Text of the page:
Big fans of the cloud as we are, there’s no doubt relying solely on keeping your stuff stored remotely is a risky strategy. Accounts get hacked. Companies fold. And if you don’t have backups of your most precious Snapchats and Gmails, then they can disappear in a puff of data center smoke. Here’s how to make sure you’ve got local copies of everything.
Your Facebook life might look like a sprawling mess but Mark Zuckerberg and his team have everything better organized than you might think, and getting a local copy of your data is very simple. Head to your Facebook settings page on the web, then click Download a copy of your Facebook data. On the next screen, click Start My Archive, enter your password, and confirm your choice—you’ll get an email when the archive’s ready to go.
When you’ve got the archive downloaded to your computer, you can open up the index page in your browser and click around through your posts, photos, chat conversations and more, right back to when you first opened an account—in some cases it’s quite a blast of nostalgia. Should anything ever happen to Facebook’s servers, or should you want to delete your account in the future, you’ve now got a local copy of your social networking.
To get copies of your Gmail emails (and indeed just about everything else you’ve ever uploaded to Google’s servers), head to your Google account page on the web and click Control your content then Create archive. Make sure Mail is ticked (as well as anything else you want to download), use the drop-down menu to restrict your download to specific labels if you’d like to, then click Next to choose an archive file type and delivery method.
Emails are delivered in the mbox format, which you can then import into a variety of common desktop email clients. Alternatively, get Gmail set up for IMAP access through the Settings pane on the web, then use your desktop client to sync all the emails you want straight to your computer—in either case, you can use whatever export options your email program has to get your messages into another format (like plain text) if you need to.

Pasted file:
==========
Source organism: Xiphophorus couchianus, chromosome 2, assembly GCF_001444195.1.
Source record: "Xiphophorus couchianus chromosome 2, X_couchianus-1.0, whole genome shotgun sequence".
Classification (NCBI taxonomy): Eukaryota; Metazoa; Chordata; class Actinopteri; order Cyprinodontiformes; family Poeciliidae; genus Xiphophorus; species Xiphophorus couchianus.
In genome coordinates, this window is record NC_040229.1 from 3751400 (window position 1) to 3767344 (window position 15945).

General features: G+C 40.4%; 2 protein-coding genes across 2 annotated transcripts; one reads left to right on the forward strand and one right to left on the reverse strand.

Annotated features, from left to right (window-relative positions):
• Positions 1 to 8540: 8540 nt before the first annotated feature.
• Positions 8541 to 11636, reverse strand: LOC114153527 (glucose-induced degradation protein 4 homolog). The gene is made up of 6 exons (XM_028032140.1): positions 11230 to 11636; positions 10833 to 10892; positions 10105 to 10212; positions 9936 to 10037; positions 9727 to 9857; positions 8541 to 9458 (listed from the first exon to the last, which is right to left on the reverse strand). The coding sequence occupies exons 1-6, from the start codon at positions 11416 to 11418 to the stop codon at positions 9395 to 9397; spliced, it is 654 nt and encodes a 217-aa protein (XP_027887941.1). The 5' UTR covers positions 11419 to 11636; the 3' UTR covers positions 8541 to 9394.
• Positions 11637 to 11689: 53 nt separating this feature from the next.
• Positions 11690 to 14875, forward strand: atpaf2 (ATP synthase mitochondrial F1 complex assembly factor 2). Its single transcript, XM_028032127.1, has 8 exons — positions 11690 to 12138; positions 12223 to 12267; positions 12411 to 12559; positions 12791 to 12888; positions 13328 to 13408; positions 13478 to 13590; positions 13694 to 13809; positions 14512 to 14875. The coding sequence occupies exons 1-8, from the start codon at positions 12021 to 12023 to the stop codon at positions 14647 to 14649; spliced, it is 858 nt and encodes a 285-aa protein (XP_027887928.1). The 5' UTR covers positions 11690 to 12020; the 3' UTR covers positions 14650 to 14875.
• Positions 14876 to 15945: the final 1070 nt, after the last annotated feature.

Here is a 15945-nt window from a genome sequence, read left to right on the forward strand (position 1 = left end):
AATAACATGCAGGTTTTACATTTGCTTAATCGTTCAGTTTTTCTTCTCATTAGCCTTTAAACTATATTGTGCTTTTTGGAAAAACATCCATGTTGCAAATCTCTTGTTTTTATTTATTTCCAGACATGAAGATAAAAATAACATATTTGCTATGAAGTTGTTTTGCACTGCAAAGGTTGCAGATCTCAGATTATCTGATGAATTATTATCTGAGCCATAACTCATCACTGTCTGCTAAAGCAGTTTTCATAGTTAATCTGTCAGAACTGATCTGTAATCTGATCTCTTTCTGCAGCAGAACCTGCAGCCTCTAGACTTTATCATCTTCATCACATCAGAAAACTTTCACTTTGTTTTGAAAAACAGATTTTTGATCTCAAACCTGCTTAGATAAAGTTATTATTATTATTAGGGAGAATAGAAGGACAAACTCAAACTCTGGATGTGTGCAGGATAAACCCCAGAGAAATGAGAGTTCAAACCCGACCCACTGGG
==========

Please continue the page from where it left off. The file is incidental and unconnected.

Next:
You’ve got a ton of options for downloading your Instagram photos but none of them are native tools and the quality of these third-party apps varies. There’s InsSave for iOS, which costs $1.99, InstaSave for Android, which is free but ad-heavy, and DownloadGram and Dinsta on the web, which only download one picture at a time. By far the best tool we’ve found for the job is 4K Stogram, which is a free download for Windows or macOS.
Putting your faith and trust in these third-party developers isn’t ideal, and a much better option is to have Instagram save your photos to your camera roll at the same time as posting them, then they can be backed up from there. Look for the Save Original Photos and Save Videos After Posting options on the app’s settings screen, which you can get at through your profile page (tap the cog icon on iOS or the three vertical dots on Android).
The world’s most famous disappearing photo app will actually save your pictures if you want it to (we’re talking about your own pictures and videos here—saving incoming snaps is sort of against the spirit of Snapchat). Tap the ghost or bitmoji icon at the top of the camera screen, then the cog icon, then Memories—this is your own personal bank of Snapchat photos and videos that appears on any device when you log into the app.
Make sure your snaps are being saved to both the Memories page and your Camera Roll (then you can back them up to other places) and turn the Auto-Save Stories option on too. For individual, non-Story snaps, you still need to tap the save button (bottom left) before sending photos or videos, and this only applies to future snaps you create —there’s no way to get back pictures and clips you’ve sent before turning the Memories feature on.